How could antibiotics alleviate symptoms of schizophrenia?

Chance discovery of link between acne drug and psychosis may unlock secrets of mental illness

Excerpt: “Scientists believe that schizophrenia and other mental illnesses including depression and Alzheimer’s disease may result from inflammatory processes in the brain. Minocycline has anti-inflammatory and neuroprotective effects which they believe could account for the positive findings.”

My comment:

See, for example: Peripheral neuropathy associated with fluoroquinolones. Cohen JS. Ann Pharmacother. 2001 Dec;35(12):1540-7.

I think the most likely cause of the peripheral neuropathy is antibiotic use that kills the bacteria harboring the viruses responsible for maintenance of the peripheral nervous system via their effects on the immune system.

Until we know more about pharmacogenomics, we are left with a problem that is already more than a decade old, which is just now being linked to the possibility of beneficial (or more detrimental) effects and affects. Why, when the effects of antibiotics on the peripheral nervous system have been known, are we just now learning about their effects on the brain and behavior?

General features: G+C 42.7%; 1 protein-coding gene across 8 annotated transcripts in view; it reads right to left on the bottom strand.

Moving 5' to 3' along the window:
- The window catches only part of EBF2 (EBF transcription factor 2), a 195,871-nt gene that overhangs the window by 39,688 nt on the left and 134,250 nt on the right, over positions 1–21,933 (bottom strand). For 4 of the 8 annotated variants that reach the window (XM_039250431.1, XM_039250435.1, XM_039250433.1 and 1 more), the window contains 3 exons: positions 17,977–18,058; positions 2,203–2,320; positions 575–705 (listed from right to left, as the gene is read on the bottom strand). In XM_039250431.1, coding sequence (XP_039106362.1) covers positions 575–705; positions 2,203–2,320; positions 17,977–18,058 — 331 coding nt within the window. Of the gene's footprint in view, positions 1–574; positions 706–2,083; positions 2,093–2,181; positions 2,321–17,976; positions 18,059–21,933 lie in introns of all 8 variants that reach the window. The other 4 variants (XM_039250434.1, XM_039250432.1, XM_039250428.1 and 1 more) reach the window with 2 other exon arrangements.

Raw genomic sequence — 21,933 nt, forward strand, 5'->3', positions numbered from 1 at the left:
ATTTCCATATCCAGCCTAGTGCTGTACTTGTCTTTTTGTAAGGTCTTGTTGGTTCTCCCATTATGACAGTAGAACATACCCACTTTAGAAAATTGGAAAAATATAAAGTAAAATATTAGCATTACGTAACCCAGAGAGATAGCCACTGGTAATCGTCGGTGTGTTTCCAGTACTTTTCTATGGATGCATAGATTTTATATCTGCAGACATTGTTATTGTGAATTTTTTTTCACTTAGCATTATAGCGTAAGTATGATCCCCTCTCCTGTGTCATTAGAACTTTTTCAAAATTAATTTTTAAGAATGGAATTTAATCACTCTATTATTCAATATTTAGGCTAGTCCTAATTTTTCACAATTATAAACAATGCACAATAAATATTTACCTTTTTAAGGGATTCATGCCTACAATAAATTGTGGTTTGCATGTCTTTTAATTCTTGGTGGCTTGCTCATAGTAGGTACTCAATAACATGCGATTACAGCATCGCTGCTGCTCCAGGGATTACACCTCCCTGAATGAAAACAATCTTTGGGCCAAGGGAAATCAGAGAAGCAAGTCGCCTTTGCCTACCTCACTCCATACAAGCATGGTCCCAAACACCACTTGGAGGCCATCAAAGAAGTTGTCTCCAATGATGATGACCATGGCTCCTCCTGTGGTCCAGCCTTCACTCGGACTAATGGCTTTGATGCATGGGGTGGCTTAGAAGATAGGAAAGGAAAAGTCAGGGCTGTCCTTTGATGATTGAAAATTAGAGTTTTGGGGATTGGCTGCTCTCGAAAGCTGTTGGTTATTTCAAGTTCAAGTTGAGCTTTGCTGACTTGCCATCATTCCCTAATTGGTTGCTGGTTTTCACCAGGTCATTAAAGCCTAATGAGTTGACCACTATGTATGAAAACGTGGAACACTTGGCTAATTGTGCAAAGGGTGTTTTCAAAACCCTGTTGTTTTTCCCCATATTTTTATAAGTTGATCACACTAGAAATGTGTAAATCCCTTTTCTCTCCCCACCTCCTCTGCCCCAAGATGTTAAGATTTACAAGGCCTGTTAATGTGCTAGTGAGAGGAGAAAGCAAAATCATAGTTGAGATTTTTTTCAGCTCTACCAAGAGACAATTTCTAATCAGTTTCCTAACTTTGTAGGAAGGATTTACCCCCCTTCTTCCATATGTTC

There are some obvious correlates with effects of stress-associated odors on immune system function in mice, and an insect model that links nutrient chemicals and social odors to immune system function and the primary emotional functions of affective processing associated with the gene, cell, tissue, organ, organ-system pathway and with food acquisition. This is the foundation for secondary-process learning and memory mechanisms. These genetically predisposed neurophysiological mechanisms are common to species from insects to mammals, and they  interface with our tertiary-process cognitive-thoughtful functions and behavior (Kohl, in press). Perhaps then, the problem is one of pattern recognition. And if we continue to ignore models that link olfactory/pheromonal input to immune system function and the neuroendocrinology of behavior, progress may be delayed with regard to the treatment of psychoses, which include those manifested with loss of olfactory acuity and specificity in age-related disorders, including Alzheimer’s disease.


Author: James Kohl

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